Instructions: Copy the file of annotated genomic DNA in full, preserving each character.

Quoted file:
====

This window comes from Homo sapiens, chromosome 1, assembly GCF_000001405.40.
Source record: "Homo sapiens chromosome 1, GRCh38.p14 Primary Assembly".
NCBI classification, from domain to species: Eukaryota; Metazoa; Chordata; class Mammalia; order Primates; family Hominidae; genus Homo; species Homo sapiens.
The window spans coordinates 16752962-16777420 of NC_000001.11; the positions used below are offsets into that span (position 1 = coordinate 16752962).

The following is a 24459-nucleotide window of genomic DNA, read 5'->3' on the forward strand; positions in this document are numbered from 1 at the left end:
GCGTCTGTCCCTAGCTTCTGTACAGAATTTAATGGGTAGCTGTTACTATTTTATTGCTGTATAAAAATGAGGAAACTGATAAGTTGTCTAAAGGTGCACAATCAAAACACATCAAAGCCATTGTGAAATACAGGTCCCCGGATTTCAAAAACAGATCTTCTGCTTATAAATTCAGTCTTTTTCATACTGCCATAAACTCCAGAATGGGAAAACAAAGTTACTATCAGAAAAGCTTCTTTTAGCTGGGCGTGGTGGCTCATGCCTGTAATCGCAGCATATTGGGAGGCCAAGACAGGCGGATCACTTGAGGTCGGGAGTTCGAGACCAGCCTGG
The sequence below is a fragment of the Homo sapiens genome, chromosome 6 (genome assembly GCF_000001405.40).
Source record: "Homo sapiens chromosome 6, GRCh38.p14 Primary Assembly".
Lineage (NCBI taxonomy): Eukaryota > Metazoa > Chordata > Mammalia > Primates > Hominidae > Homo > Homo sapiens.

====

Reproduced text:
This window comes from Homo sapiens, chromosome 1, assembly GCF_000001405.40.
Source record: "Homo sapiens chromosome 1, GRCh38.p14 Primary Assembly".
NCBI classification, from domain to species: Eukaryota; Metazoa; Chordata; class Mammalia; order Primates; family Hominidae; genus Homo; species Homo sapiens.
The window spans coordinates 16752962-16777420 of NC_000001.11; the positions used below are offsets into that span (position 1 = coordinate 16752962).

The following is a 24459-nucleotide window of genomic DNA, read 5'->3' on the forward strand; positions in this document are numbered from 1 at the left end:
GCGTCTGTCCCTAGCTTCTGTACAGAATTTAATGGGTAGCTGTTACTATTTTATTGCTGTATAAAAATGAGGAAACTGATAAGTTGTCTAAAGGTGCACAATCAAAACACATCAAAGCCATTGTGAAATACAGGTCCCCGGATTTCAAAAACAGATCTTCTGCTTATAAATTCAGTCTTTTTCATACTGCCATAAACTCCAGAATGGGAAAACAAAGTTACTATCAGAAAAGCTTCTTTTAGCTGGGCGTGGTGGCTCATGCCTGTAATCGCAGCATATTGGGAGGCCAAGACAGGCGGATCACTTGAGGTCGGGAGTTCGAGACCAGCCTGG
The sequence below is a fragment of the Homo sapiens genome, chromosome 6 (genome assembly GCF_000001405.40).
Source record: "Homo sapiens chromosome 6, GRCh38.p14 Primary Assembly".
Lineage (NCBI taxonomy): Eukaryota > Metazoa > Chordata > Mammalia > Primates > Hominidae > Homo > Homo sapiens.